See also: http://www.aip.de/en/institute/johann-wempe-award/nominations/announcement-2019

Application and nomination materials must arrive no later than December 31, 2018.

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Historical star data digitally available

Exposure of Andromeda nebula, taken on September 30, 1913. At this time, it was still unknown that Andromeda is a galaxy outside the Milky Way. (Credit: Hamburg Observatory/APPLAUSE)

Historical star data digitally available

The large-scale digitization project APPLAUSE provides historical photographic plates from more than one hundred years of astronomical observation of numerous observatories online. The digital arch...

For more than 100 years astronomy has used photography to explore planets, stars, galaxies and other astronomical objects. At the end of the 1980s, digital receivers almost completely replaced the classic photographic plates. Thanks to their lifetimes of more than 100 years, the latter are above all very reliable storage.

Hundreds of thousands of such astronomical images were dormant in the archives of German observatories, waiting for their second, now digital, scientific evaluation with modern computer software.

The Leibniz Institute for Astrophysics in Potsdam (AIP) alone has about 20,000 photographic plates of observations in the period from 1893 to 1970. Only through digitization can these treasures be fully analyzed. The abundance of information contained in the old photographic images allows us to take a look into the past decades and with the aid of modern computer programs we can measure billions of stars much more accurately and objectively. The availability of data over a period of more than 130 years allows science to take a more complete look at long-term phenomena.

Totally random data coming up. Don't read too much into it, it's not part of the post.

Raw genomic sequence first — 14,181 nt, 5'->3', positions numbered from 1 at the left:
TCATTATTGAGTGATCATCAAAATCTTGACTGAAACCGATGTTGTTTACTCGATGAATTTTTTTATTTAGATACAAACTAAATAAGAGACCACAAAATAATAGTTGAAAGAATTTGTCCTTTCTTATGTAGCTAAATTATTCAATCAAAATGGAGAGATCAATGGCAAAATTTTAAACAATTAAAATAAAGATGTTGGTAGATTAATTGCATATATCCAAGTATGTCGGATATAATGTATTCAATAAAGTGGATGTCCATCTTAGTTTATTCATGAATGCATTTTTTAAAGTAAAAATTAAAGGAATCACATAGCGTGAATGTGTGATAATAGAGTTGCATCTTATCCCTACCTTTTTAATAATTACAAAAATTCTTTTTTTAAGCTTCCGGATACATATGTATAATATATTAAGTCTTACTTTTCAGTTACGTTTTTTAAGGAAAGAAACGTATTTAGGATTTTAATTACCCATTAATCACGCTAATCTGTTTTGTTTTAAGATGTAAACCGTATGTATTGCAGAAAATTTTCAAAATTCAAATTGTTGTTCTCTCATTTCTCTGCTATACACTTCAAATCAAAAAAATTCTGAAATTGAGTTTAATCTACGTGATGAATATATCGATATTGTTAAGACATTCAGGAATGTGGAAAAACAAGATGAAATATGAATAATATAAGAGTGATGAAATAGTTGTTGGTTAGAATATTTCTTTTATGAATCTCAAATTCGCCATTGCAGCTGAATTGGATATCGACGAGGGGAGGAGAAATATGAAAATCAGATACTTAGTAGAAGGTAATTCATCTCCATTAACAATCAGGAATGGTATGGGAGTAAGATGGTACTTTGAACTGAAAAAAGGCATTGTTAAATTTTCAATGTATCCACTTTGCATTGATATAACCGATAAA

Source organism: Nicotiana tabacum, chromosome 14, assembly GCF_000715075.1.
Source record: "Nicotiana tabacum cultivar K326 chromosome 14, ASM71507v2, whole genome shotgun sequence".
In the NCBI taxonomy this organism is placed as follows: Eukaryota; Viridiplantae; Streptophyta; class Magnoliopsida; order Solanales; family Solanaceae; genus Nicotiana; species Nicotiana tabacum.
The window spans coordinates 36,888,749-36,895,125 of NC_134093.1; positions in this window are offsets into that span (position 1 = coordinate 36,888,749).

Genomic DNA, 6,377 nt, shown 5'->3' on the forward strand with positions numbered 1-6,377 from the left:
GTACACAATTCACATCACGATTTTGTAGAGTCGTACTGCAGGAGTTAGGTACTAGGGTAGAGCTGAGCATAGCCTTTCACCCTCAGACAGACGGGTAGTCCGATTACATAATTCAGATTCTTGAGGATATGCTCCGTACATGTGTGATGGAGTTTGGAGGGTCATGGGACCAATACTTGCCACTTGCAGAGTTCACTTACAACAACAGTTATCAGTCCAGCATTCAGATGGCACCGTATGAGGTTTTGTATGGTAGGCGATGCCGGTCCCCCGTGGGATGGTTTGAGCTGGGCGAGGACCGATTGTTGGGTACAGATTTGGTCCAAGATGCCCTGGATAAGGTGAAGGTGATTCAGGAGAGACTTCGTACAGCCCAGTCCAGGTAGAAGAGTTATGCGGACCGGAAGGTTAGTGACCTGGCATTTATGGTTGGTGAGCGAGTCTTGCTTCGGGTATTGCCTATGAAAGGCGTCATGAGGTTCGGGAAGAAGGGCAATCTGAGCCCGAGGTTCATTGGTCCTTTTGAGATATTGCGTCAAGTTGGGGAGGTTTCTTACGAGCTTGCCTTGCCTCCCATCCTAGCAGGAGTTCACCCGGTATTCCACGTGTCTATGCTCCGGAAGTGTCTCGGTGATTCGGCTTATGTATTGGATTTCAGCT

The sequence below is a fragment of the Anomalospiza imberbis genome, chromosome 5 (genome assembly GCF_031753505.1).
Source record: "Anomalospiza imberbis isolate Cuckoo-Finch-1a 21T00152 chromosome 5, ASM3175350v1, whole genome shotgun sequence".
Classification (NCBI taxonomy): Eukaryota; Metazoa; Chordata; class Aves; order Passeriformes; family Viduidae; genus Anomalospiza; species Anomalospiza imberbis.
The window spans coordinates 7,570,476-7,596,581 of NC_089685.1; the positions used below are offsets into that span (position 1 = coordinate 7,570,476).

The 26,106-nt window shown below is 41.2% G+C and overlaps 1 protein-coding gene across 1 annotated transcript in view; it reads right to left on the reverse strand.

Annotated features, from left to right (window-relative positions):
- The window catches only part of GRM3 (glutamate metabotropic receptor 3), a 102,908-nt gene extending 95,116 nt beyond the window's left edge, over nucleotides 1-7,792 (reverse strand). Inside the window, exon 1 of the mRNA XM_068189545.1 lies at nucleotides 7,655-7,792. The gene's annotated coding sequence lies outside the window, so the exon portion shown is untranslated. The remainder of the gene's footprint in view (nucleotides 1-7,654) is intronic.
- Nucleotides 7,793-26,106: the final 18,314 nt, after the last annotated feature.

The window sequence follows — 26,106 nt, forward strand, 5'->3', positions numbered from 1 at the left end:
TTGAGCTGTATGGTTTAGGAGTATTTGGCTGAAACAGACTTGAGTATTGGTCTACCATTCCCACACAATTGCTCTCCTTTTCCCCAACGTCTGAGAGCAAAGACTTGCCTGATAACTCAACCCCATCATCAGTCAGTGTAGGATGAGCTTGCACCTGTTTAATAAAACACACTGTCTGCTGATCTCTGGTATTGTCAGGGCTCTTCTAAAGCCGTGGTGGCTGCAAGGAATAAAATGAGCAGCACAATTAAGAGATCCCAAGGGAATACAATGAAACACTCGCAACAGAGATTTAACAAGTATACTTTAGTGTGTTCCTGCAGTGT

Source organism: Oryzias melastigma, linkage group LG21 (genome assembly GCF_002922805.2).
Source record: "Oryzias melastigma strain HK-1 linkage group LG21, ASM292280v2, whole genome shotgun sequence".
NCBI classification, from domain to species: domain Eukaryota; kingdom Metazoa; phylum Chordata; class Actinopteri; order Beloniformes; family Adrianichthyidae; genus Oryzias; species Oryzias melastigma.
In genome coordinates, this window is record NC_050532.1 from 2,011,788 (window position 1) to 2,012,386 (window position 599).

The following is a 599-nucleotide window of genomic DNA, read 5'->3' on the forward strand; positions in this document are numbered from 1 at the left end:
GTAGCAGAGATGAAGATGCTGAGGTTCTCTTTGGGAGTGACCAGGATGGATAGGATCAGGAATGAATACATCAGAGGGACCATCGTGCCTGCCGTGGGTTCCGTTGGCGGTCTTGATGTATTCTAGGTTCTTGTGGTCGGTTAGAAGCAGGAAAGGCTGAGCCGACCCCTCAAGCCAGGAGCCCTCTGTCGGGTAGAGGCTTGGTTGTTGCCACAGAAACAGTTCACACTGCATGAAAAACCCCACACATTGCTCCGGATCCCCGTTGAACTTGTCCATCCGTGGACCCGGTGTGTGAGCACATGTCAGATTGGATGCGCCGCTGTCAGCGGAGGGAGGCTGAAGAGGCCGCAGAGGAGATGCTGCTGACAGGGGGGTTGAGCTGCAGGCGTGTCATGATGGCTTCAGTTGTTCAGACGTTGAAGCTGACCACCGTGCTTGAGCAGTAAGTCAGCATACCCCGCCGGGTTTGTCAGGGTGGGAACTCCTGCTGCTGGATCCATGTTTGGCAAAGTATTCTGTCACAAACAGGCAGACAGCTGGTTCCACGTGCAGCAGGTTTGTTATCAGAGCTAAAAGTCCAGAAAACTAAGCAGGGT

Together with the Hamburg University, the Friedrich Alexander University (FAU) Erlangen-Nuremberg and the University of Tartu (Estonia), the digitization of these photo plates was tackled.

In the third data release, the web archive now contains over 70,000 scans of photographic plates from the holdings of four observatories in Germany and Estonia. In addition to stars, the objects observed include planets, comets, and asteroids. Altogether, information on three and a half billion objects was extracted from the plates and identified in comparison with modern astronomical catalogues. To do this, the scientists first assigned the sky plates to the scanned plates – with the help of PyPlate, a specially developed software. This compares the positions of the objects on the scans of each photographic plate with known constellations and calibrates the magnitudes of the objects which are affected by the plate emulsion. This step achieves comparability of the data with other catalogs. In addition, the team also manually transcribed and digitally recorded the observation notes and logbooks. Thanks to this information, the historical data can be used for scientific studies, e.g. for environmental parameters such as air temperature and observation quality, which are included in the data evaluation. At the same time, the scans of the observation logbooks also illustrate the astronomical mode of operation of the past century and are thus also of interest to historians.

The joint project of the Leibniz Institute for Astrophysics Potsdam, the Hamburg University, the Dr Remeis Observatory Bamberg, and the Tartu Observatory is funded by the German Research Foundation (DFG).

 

Various scans of historical photographic plates, logbooks and observation notes from the APPLAUSE archive (Credit: AIP/APPLAUSE)

 

 

Archive access and further information https://www.plate-archive.org/applause/

Scientific Contact Dr. Harry Enke, 0331-7499 433, henke@aip.de

Media contact Franziska Gräfe, 0331-7499 803, presse@aip.de